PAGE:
Measuring human locomotor control using EMG and EEG: Current knowledge, limitations and future considerations.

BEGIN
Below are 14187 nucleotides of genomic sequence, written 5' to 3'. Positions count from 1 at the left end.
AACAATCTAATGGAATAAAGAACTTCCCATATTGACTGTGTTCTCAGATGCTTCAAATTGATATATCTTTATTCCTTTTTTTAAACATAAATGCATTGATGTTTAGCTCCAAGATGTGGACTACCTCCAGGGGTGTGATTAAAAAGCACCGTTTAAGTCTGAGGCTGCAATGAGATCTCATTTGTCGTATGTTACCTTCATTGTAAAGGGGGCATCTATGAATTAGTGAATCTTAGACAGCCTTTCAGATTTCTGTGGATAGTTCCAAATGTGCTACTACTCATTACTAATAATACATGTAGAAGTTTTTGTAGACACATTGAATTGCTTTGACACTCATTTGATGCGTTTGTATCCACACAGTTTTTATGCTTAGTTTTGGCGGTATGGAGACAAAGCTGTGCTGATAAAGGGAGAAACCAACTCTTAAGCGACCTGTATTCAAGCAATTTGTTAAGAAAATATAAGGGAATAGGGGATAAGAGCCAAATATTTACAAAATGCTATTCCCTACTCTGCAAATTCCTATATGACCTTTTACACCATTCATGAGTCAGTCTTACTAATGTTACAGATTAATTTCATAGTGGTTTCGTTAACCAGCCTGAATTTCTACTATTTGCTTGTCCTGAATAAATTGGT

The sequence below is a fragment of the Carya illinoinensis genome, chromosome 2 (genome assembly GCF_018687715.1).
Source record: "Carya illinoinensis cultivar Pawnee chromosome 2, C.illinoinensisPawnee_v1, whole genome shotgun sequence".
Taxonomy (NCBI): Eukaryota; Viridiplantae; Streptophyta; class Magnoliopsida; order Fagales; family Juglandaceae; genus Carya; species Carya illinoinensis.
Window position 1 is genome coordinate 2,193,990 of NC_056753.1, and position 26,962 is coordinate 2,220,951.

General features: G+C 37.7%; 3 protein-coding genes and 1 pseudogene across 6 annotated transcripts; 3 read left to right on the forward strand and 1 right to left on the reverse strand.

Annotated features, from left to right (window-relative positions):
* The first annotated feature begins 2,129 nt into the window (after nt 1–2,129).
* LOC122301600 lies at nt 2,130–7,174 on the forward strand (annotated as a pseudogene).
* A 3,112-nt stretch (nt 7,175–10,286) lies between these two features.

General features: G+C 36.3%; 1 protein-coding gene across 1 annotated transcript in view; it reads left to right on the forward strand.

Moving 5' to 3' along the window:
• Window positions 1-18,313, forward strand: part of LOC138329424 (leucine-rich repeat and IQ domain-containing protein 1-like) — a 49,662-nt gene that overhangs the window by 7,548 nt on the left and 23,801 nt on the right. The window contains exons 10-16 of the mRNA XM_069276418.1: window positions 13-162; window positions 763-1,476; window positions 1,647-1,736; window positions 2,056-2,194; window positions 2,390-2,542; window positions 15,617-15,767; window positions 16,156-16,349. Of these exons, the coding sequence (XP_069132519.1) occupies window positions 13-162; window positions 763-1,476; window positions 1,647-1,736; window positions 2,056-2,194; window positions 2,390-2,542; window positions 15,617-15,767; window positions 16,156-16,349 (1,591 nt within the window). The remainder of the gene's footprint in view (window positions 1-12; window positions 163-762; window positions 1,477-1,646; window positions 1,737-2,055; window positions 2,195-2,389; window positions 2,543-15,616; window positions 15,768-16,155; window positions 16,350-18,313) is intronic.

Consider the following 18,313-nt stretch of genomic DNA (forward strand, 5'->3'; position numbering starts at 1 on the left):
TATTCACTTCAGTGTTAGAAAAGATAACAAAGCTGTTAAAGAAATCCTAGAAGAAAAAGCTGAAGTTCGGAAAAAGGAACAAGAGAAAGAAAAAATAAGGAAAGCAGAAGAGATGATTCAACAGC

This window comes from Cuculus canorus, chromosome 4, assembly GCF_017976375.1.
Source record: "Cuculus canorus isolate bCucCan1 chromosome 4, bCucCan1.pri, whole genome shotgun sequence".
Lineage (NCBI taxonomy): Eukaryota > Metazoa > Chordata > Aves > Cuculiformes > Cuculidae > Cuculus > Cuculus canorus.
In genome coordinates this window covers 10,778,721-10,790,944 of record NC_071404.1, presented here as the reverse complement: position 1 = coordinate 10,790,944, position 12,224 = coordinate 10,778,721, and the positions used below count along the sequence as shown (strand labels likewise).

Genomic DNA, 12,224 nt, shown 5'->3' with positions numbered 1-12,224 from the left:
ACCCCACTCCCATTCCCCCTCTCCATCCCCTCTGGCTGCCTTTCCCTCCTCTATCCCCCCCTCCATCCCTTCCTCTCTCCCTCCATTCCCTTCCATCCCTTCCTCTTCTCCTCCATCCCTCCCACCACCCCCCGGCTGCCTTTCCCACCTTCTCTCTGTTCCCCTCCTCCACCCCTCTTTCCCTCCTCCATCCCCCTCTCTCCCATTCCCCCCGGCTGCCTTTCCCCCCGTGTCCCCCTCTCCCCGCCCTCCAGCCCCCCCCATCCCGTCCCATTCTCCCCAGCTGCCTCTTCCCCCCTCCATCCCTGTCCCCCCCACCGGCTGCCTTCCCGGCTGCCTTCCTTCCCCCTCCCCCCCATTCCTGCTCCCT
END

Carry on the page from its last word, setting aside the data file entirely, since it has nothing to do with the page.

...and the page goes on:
Neurophysiological markers of the central control of gait in children with cerebral palsy (CP) are used to assess developmental response to therapy. We measured the central common drive to a leg muscle in children with CP. We recorded electromyograms (EMGs) from the tibialis anterior (TA) muscle of 40 children with hemiplegic CP and 42 typically developing age-matched controls during static dorsiflexion of the ankle and during the swing phase of treadmill walking. The common drive to TA motoneurons was identified through time- and frequency-domain cross-correlation methods. In control subjects, the common drive consists of frequencies between 1 and 60 Hz with peaks at beta (15-25 Hz) and gamma (30-45 Hz) frequencies known to be caused by activity within sensorimotor cortex networks: this drive to motoneurons strengthens during childhood. Similar to this drive in control subjects, this drive to the least affected TA in the CP children tended to strengthen with age, although compared with that in the control subjects, it was slightly weaker. For CP subjects of all ages, the most affected TA muscle common drive was markedly reduced compared with that of their least affected muscle as well as that of controls. These differences between the least and most affected TA muscles were unrelated to differences in the magnitude of EMG in the two muscles but positively correlated with ankle dorsiflexion velocity and joint angle during gait. Time- and frequency-domain analysis of ongoing EMG recruited during behaviorally relevant lower limb tasks provides a noninvasive and important measure of the central drive to motoneurons in subjects with CP.